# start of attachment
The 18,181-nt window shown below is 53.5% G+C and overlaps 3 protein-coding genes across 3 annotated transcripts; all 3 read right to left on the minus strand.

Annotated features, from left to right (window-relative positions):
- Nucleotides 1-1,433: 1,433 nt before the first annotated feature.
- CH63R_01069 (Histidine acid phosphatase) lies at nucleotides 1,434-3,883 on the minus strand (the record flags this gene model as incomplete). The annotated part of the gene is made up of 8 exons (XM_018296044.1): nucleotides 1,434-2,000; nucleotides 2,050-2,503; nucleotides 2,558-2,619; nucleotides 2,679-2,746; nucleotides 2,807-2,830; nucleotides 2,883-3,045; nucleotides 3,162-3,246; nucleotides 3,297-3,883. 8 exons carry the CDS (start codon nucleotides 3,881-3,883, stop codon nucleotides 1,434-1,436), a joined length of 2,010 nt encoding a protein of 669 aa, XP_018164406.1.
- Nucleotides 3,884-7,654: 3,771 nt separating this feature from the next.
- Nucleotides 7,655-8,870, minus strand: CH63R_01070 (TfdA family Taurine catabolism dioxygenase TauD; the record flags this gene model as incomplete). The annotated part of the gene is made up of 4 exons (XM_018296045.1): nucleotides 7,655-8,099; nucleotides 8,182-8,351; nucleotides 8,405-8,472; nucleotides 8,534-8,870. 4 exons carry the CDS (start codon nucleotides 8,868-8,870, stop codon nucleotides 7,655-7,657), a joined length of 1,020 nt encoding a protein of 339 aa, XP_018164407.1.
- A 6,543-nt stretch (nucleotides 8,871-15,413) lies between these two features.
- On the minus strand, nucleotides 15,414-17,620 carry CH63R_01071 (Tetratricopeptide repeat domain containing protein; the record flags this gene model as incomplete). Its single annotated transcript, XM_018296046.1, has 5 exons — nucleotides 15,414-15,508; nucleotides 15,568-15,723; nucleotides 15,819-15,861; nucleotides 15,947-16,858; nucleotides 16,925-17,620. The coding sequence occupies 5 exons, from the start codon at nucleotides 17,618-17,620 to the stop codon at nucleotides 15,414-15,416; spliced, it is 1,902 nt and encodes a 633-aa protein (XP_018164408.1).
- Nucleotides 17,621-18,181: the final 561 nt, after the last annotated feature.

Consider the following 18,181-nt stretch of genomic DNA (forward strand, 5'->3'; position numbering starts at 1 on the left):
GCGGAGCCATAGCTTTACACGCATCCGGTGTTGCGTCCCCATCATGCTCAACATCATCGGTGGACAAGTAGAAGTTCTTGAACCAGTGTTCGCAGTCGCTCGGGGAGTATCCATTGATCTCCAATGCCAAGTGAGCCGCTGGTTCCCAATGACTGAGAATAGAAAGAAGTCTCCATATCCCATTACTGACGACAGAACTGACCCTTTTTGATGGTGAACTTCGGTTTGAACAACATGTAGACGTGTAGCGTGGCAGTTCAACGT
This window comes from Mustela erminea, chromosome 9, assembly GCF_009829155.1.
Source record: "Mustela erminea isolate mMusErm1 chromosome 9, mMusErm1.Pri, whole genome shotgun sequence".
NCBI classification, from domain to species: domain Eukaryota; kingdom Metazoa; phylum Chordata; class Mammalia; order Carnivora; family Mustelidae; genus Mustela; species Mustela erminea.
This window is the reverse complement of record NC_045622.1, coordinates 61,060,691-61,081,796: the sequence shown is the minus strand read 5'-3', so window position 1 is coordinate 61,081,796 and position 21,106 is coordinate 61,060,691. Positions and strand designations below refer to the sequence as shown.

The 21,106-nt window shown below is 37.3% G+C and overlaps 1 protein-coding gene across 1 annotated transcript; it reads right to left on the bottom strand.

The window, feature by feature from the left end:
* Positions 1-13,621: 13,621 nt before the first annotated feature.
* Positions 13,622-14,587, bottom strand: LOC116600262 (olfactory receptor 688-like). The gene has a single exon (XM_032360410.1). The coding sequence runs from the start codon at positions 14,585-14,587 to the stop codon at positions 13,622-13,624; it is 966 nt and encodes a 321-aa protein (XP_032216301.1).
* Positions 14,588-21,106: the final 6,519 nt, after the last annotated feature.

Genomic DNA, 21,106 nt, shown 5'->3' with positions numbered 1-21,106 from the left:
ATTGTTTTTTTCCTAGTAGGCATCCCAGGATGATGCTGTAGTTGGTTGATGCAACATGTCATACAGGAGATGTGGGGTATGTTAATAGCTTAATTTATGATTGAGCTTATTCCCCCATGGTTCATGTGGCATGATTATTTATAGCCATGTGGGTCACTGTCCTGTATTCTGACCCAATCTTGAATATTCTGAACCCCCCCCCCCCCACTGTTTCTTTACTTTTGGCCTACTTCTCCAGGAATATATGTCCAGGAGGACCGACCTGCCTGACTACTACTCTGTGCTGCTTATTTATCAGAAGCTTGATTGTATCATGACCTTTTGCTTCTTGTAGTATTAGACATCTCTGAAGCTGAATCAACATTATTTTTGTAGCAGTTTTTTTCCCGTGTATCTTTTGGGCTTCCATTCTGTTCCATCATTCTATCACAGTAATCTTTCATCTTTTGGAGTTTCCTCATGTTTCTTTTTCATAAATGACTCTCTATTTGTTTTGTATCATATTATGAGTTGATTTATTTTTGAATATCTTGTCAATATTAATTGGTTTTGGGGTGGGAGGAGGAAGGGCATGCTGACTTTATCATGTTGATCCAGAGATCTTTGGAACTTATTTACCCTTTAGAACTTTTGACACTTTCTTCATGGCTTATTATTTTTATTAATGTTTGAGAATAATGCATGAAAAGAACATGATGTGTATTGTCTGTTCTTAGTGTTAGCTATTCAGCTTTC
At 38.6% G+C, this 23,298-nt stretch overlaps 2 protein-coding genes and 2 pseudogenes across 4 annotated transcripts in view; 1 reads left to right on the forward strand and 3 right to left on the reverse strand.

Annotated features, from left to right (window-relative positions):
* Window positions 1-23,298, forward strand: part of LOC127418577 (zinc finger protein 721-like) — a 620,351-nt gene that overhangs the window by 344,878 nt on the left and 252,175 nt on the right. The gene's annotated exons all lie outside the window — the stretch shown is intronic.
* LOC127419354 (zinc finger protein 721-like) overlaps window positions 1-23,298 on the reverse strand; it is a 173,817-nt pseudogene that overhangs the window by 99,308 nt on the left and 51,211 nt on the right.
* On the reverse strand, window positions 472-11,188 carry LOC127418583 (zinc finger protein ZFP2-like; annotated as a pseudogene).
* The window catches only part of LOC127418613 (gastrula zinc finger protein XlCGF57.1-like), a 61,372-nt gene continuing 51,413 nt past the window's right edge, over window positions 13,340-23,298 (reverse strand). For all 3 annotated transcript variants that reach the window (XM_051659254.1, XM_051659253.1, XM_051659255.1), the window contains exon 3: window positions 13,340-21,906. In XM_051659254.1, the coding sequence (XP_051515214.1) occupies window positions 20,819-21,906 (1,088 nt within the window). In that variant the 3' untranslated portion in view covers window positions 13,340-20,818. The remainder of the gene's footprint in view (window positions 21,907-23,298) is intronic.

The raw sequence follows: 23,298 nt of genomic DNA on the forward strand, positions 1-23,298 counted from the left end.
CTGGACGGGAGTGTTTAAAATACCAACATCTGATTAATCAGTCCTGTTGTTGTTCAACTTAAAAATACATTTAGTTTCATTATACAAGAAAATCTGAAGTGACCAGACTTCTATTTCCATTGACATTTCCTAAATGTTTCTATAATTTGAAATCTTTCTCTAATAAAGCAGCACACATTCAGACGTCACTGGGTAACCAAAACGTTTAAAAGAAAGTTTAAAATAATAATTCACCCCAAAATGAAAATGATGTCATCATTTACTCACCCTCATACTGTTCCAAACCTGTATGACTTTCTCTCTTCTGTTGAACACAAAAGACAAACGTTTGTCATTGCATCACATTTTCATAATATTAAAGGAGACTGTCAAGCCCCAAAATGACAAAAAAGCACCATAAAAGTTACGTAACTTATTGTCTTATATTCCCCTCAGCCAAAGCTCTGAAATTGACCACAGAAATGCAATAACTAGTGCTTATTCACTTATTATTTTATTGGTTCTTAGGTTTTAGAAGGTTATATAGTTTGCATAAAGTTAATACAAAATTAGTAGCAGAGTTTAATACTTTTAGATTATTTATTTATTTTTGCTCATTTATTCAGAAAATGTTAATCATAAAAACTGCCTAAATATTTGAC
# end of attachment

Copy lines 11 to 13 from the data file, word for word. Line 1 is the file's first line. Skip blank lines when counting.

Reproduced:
GCGGAGCCATAGCTTTACACGCATCCGGTGTTGCGTCCCCATCATGCTCAACATCATCGGTGGACAAGTAGAAGTTCTTGAACCAGTGTTCGCAGTCGCTCGGGGAGTATCCATTGATCTCCAATGCCAAGTGAGCCGCTGGTTCCCAATGACTGAGAATAGAAAGAAGTCTCCATATCCCATTACTGACGACAGAACTGACCCTTTTTGATGGTGAACTTCGGTTTGAACAACATGTAGACGTGTAGCGTGGCAGTTCAACGT
This window comes from Mustela erminea, chromosome 9, assembly GCF_009829155.1.
Source record: "Mustela erminea isolate mMusErm1 chromosome 9, mMusErm1.Pri, whole genome shotgun sequence".